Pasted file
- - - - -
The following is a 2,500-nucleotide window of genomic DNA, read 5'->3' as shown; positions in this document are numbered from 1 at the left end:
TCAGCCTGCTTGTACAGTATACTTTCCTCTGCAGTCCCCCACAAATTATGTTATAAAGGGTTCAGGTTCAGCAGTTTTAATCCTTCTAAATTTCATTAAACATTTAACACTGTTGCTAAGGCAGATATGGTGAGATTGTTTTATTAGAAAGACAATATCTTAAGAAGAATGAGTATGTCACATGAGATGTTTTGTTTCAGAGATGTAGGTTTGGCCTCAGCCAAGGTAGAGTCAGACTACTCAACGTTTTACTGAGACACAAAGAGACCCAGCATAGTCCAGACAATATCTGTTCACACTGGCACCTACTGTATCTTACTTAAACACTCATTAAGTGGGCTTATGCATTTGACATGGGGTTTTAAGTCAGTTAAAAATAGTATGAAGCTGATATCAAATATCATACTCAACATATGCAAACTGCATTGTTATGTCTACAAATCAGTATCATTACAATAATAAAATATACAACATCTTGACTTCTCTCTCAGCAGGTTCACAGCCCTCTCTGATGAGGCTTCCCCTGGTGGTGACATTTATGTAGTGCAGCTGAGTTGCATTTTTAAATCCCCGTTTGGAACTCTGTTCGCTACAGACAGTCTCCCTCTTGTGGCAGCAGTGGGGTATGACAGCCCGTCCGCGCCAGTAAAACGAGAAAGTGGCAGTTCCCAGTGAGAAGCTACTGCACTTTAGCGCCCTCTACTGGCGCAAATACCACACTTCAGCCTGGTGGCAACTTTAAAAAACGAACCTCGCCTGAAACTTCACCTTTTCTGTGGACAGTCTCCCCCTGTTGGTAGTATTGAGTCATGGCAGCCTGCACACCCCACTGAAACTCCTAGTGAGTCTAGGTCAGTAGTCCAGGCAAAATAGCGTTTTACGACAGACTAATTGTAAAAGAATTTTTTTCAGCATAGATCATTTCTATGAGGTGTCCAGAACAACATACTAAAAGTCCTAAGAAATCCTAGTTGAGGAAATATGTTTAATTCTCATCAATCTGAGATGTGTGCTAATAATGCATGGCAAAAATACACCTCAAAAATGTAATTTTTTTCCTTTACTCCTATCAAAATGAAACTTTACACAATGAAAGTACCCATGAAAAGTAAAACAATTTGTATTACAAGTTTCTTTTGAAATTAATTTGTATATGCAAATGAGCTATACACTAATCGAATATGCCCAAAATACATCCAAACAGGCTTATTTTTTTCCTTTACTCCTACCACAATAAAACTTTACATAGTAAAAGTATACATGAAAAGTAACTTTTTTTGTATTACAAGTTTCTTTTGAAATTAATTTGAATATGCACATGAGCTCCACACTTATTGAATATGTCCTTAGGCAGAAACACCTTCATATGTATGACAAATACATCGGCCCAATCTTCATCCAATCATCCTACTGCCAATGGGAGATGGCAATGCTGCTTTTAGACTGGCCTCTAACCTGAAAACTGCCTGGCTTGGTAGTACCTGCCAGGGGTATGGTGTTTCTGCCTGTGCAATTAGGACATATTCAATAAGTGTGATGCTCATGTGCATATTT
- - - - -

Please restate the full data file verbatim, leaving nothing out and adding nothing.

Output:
The following is a 2,500-nucleotide window of genomic DNA, read 5'->3' as shown; positions in this document are numbered from 1 at the left end:
TCAGCCTGCTTGTACAGTATACTTTCCTCTGCAGTCCCCCACAAATTATGTTATAAAGGGTTCAGGTTCAGCAGTTTTAATCCTTCTAAATTTCATTAAACATTTAACACTGTTGCTAAGGCAGATATGGTGAGATTGTTTTATTAGAAAGACAATATCTTAAGAAGAATGAGTATGTCACATGAGATGTTTTGTTTCAGAGATGTAGGTTTGGCCTCAGCCAAGGTAGAGTCAGACTACTCAACGTTTTACTGAGACACAAAGAGACCCAGCATAGTCCAGACAATATCTGTTCACACTGGCACCTACTGTATCTTACTTAAACACTCATTAAGTGGGCTTATGCATTTGACATGGGGTTTTAAGTCAGTTAAAAATAGTATGAAGCTGATATCAAATATCATACTCAACATATGCAAACTGCATTGTTATGTCTACAAATCAGTATCATTACAATAATAAAATATACAACATCTTGACTTCTCTCTCAGCAGGTTCACAGCCCTCTCTGATGAGGCTTCCCCTGGTGGTGACATTTATGTAGTGCAGCTGAGTTGCATTTTTAAATCCCCGTTTGGAACTCTGTTCGCTACAGACAGTCTCCCTCTTGTGGCAGCAGTGGGGTATGACAGCCCGTCCGCGCCAGTAAAACGAGAAAGTGGCAGTTCCCAGTGAGAAGCTACTGCACTTTAGCGCCCTCTACTGGCGCAAATACCACACTTCAGCCTGGTGGCAACTTTAAAAAACGAACCTCGCCTGAAACTTCACCTTTTCTGTGGACAGTCTCCCCCTGTTGGTAGTATTGAGTCATGGCAGCCTGCACACCCCACTGAAACTCCTAGTGAGTCTAGGTCAGTAGTCCAGGCAAAATAGCGTTTTACGACAGACTAATTGTAAAAGAATTTTTTTCAGCATAGATCATTTCTATGAGGTGTCCAGAACAACATACTAAAAGTCCTAAGAAATCCTAGTTGAGGAAATATGTTTAATTCTCATCAATCTGAGATGTGTGCTAATAATGCATGGCAAAAATACACCTCAAAAATGTAATTTTTTTCCTTTACTCCTATCAAAATGAAACTTTACACAATGAAAGTACCCATGAAAAGTAAAACAATTTGTATTACAAGTTTCTTTTGAAATTAATTTGTATATGCAAATGAGCTATACACTAATCGAATATGCCCAAAATACATCCAAACAGGCTTATTTTTTTCCTTTACTCCTACCACAATAAAACTTTACATAGTAAAAGTATACATGAAAAGTAACTTTTTTTGTATTACAAGTTTCTTTTGAAATTAATTTGAATATGCACATGAGCTCCACACTTATTGAATATGTCCTTAGGCAGAAACACCTTCATATGTATGACAAATACATCGGCCCAATCTTCATCCAATCATCCTACTGCCAATGGGAGATGGCAATGCTGCTTTTAGACTGGCCTCTAACCTGAAAACTGCCTGGCTTGGTAGTACCTGCCAGGGGTATGGTGTTTCTGCCTGTGCAATTAGGACATATTCAATAAGTGTGATGCTCATGTGCATATTT